• The deeper we get into this season, the more confident you can feel that Maxey has simply turned the corner as a shooter, and that’s a development that would be a huge boost for this group, making them more dangerous whether he’s on or off-ball. While I think he needs to spend much less time sitting in the corner and more energy playing initiator, Maxey’s increased success as a catch-and-shoot guy is a big deal. He looks like a natural corner shooter these days, which is something that didn’t seem like a short-term possibility as recently as a year ago.
• Stop me if you’ve heard this before, but the Sixers offense slowed down quite a bit when the Celtics decided to go to a 2-3 zone, something that is rarely on the menu for Boston. Given how the first half went, you can’t really blame the Celtics for taking that path, but it sure made this game a slog, and it highlighted a continued weakness the Sixers need to clean up.
This honestly felt a bit like a college game at times, with the Celtics emptying the bench, full-court trapping, and looking for any possible way to slow down Philly. They were able to do so, but since the Sixers remained dialed in on defense, it didn’t ultimately matter too much.
• We don’t need to get into big coaching-related complaints in a comfortable win, but Tyrese Maxey needs to play a more central role in Philadelphia’s offense. There are stretches where he gets stuck in the corner and doesn’t add much for reasons that aren’t his fault or choice, and that shouldn’t happen with their most dynamic ballhandler. I think you continue to see signs of progress with him reading and feeling the game, with Maxey doing a better job of preserving his dribble so that he doesn’t get stuck in no man’s land. It would be nice to see him continue to build on those reps and become the “point guard” that does the playmaking and setup work they need on top of the scoring. In due time, I suppose.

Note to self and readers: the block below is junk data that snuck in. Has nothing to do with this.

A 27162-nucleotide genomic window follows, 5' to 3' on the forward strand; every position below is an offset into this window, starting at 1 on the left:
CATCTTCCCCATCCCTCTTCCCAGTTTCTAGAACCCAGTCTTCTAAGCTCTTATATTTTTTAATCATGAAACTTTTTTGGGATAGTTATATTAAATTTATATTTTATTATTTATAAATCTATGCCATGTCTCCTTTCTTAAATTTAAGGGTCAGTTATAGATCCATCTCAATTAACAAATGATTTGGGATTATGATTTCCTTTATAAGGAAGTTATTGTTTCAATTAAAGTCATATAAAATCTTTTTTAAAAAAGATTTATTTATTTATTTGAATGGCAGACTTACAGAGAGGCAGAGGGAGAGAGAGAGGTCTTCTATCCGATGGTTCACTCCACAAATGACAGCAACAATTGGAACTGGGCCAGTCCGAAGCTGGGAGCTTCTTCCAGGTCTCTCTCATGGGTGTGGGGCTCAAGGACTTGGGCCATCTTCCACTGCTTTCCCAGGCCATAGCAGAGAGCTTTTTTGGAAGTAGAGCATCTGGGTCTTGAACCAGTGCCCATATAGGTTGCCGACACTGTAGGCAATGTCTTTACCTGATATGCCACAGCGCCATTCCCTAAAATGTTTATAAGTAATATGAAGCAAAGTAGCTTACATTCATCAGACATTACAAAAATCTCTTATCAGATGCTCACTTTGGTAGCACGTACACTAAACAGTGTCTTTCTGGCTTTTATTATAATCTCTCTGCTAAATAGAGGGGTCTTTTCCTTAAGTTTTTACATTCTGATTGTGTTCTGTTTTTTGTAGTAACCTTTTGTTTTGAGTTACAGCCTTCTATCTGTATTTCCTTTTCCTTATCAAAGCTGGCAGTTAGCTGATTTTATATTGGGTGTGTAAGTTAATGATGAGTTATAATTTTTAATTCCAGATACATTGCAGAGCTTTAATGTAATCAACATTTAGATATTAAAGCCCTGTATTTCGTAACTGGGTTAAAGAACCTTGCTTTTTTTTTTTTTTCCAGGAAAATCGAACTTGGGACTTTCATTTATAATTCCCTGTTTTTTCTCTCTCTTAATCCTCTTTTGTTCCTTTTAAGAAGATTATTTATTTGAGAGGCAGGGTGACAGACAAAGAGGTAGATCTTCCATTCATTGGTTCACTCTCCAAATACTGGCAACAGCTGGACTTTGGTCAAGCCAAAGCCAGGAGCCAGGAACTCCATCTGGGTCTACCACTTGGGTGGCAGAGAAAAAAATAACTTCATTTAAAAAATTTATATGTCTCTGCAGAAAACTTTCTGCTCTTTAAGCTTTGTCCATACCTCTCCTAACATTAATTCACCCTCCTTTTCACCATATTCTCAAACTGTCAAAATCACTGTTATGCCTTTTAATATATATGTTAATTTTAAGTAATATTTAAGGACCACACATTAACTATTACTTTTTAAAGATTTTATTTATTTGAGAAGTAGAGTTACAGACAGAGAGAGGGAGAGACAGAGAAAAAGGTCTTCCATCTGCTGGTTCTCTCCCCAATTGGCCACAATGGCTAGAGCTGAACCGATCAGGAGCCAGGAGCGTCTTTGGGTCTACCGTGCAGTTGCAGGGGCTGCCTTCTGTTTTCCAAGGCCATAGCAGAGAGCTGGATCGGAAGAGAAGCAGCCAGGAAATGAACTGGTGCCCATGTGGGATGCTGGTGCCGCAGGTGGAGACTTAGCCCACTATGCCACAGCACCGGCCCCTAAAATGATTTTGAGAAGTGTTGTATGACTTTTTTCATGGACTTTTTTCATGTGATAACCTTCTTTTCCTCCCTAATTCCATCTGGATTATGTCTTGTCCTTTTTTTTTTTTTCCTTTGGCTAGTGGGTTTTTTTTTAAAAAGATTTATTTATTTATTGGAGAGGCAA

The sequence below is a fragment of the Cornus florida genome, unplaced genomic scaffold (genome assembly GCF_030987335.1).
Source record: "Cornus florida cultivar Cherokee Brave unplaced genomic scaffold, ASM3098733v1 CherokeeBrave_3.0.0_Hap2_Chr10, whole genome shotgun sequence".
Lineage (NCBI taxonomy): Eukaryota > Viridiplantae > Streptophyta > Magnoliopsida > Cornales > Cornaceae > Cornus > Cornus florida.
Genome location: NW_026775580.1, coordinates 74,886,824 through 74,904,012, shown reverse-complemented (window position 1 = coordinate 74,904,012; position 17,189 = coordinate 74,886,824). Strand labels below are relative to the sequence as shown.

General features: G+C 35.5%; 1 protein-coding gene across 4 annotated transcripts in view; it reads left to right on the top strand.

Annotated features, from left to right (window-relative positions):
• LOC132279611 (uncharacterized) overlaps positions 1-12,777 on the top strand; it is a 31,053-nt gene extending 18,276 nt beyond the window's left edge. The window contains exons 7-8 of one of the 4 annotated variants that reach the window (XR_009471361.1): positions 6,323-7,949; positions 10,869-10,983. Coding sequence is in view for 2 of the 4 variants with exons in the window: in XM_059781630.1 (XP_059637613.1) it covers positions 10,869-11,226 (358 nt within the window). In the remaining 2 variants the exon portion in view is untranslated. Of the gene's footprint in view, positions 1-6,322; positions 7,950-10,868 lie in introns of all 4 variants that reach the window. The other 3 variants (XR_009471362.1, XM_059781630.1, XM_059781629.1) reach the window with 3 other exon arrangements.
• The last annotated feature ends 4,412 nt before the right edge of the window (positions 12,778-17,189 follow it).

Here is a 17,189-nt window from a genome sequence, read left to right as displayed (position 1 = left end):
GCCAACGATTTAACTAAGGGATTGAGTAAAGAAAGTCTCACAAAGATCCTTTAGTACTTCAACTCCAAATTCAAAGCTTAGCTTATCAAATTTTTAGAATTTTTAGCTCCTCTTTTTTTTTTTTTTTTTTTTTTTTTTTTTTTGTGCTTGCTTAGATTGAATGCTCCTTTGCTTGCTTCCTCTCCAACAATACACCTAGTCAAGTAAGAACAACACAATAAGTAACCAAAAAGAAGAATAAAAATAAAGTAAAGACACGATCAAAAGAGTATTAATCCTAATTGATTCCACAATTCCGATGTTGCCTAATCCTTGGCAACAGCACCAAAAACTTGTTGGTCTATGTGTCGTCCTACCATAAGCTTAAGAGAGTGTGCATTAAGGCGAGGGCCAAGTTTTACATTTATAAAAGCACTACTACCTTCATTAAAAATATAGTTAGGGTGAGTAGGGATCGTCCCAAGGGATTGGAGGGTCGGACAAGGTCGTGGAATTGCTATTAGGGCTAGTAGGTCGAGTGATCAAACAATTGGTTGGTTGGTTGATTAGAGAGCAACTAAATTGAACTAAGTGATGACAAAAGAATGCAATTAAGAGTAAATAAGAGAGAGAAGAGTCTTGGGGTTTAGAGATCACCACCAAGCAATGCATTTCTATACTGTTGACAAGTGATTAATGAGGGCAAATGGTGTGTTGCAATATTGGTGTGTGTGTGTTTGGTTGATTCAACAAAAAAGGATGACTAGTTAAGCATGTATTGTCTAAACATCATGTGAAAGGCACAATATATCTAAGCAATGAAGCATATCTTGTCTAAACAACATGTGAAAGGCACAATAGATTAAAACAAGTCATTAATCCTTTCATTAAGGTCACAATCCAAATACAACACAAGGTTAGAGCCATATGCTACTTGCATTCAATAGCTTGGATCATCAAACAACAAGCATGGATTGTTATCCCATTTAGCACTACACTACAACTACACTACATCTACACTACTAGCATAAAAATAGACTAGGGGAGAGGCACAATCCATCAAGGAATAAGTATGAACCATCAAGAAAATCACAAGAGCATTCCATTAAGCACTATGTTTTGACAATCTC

• I don’t think I have ever seen Matisse Thybulle actually show anger before, so Josh Richardson’s flagrant foul in the first quarter was noteworthy for that reason alone. Thybulle is a cool customer, and he wasn’t too pleased to get pulled up high while going up to score in transition.
But things got worse for Thybulle in the opponent fouling department in the second half. After coming up with another steal, Thybulle was on his way up to dunk the ball in transition when Dennis Schroder grazed him from behind on his way up, with Thybulle swinging off the rim and landing hard on his back in the process. In real-time, it didn’t look like anything other than an unfortunate fall, but the crowd took exception after seeing Schroder put a hand on him, and the flagrant one he earned was well-deserved in the mind of this writer.
It was good to see Thybulle shake it off and eventually can a corner three on the next possession, but we’ll see if this is a fall he ends up feeling later. Thybulle was ruled out for the rest of the game with what the team called “right shoulder soreness” in the fourth quarter, so stay tuned. Imagine he will at least get the night off in Miami on Saturday.
• I still can’t believe the guy goes by Enes Freedom now. What a country.